Recently I watched Star Talk with Neil deGrasse Tyson. This was the episode with Jay Leno. Mr. Leno talked about how in the very early 20th century, steam, electric and gasoline powered cars each had about a third of the market. There were, in fact, electric charging station in New York.
Buried in that discussion was what I thought was a great observation. For an emerging technology to supplant the previous one, it can’t be merely equal. It must be dramatically superior.
Eventually, the convenience and energy density of gasoline won out. The internal combustion engine quickly evolved to be dramatically superior to the competition. This episode got me thinking about the future of Apple’s iPad. To do that, I need to go back and look at the first Macintosh, poised to supplant the Apple II in 1984.
The Failed Original 128K Mac
The original Mac back in 1984 was not a long-term success product. It appealed to early adopters, and sales were decent for awhile. Then it began to tank. Why? Here were its features.
- A built-in 9-inch display.
- Black & white display only.
- A mere 128K bytes of RAM.
- No internal hard disk.
- Limited expansion: keyboard, mouse, printer
- Unlike Apple II, not possible to program out of the box.
As a result, soon the first Mac, an “appliance computer” began to fail. Quickly, Apple executives realized that the limits of this computer need to be lifted if it wanted to go against the vaunted IBM PC introduced a few years earlier. The IBM PC was eating Apple’s lunch.
Over time, the Mac gained more memory, a color display (even a user selectable display in the Mac II) an internal hard disk, SCSI expansion and user programming languages. These important changes led to a development mentality that allowed the Mac to evolve and become what it is today.
The iPad’s Limits
I see the modern iPad on the same evolutionary path. Early sales were good, then the sales peaked, and now they’re declining. That process took a little longer than the original Mac, but the sales curves are similar.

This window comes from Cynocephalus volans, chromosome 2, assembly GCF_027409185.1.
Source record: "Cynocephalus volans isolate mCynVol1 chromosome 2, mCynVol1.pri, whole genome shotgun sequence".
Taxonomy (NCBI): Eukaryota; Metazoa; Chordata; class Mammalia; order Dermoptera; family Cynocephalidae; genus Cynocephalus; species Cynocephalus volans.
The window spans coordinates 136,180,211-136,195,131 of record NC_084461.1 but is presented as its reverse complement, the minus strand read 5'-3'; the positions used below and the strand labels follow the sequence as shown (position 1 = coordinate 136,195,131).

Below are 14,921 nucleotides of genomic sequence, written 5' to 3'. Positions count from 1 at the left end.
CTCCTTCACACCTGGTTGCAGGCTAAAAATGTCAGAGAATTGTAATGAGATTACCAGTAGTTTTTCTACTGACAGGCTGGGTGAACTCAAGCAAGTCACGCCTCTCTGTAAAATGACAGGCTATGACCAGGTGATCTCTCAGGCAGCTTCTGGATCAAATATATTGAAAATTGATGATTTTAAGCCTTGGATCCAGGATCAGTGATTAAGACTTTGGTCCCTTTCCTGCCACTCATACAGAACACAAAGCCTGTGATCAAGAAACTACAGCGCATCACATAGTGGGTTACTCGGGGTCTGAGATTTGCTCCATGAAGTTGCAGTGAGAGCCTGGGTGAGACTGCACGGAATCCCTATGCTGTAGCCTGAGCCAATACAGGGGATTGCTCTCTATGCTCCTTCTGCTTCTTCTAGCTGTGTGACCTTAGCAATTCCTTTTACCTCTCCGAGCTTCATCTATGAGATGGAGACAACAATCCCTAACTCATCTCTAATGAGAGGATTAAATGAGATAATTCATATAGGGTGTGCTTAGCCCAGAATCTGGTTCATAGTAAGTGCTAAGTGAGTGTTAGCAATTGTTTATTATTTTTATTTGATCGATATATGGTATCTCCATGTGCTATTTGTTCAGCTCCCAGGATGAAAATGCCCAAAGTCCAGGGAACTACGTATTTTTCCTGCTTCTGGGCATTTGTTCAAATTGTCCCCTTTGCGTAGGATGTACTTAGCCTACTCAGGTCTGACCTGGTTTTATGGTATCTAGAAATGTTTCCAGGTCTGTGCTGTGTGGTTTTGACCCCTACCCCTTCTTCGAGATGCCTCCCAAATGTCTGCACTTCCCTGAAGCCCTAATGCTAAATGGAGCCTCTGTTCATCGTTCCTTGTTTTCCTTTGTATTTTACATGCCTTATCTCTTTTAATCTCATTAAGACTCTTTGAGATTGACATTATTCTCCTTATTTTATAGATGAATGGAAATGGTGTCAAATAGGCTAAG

Like the original Mac, Steve Jobs conceived of the iPad as a closed, friendly, appliance. Easy to use, one just sits down and starts tapping. Notable in the introduction event, Mr. Jobs sat in an arm chair, legs crossed, and just tapped away.
After seven years of sales and only minor conceptual evolution, Apple has unilaterally decided that modern iPad Pros with iOS 10 can now supplant Macs. As if claiming made it so. How can a device, so conceived by Mr. Jobs in the photo above, ever be the Mac replacement? It’s still silly in 2017.
Apple is trying, however, touting how, with a Pencil and keyboard, this may be the only computer we need. The general reaction, except for limited cases and sensationalistic articles, has been:
No, it’s not. Not yet.
And why is that? Going back to Mr. Leno’s observation, the iPad is not dramatically superior to the Mac. Let’s look. (Compare to above.)
- A built-in display. Maximum size: 12.9 inches.
- A single window for apps. (Recently, PIP plus two apps side by side for iPad Pro).
- No multi-user accounts.
- No visible file system.
- Limited expansion ports.
- Unlike Mac, not possible to program out of the box.
- Unable to run macOS apps (See below).
In my view, these are limits that are strangling the iPad’s evolution. They inhibit its future growth.
Next page: The dramatic vision of the Microsoft Surface Studio.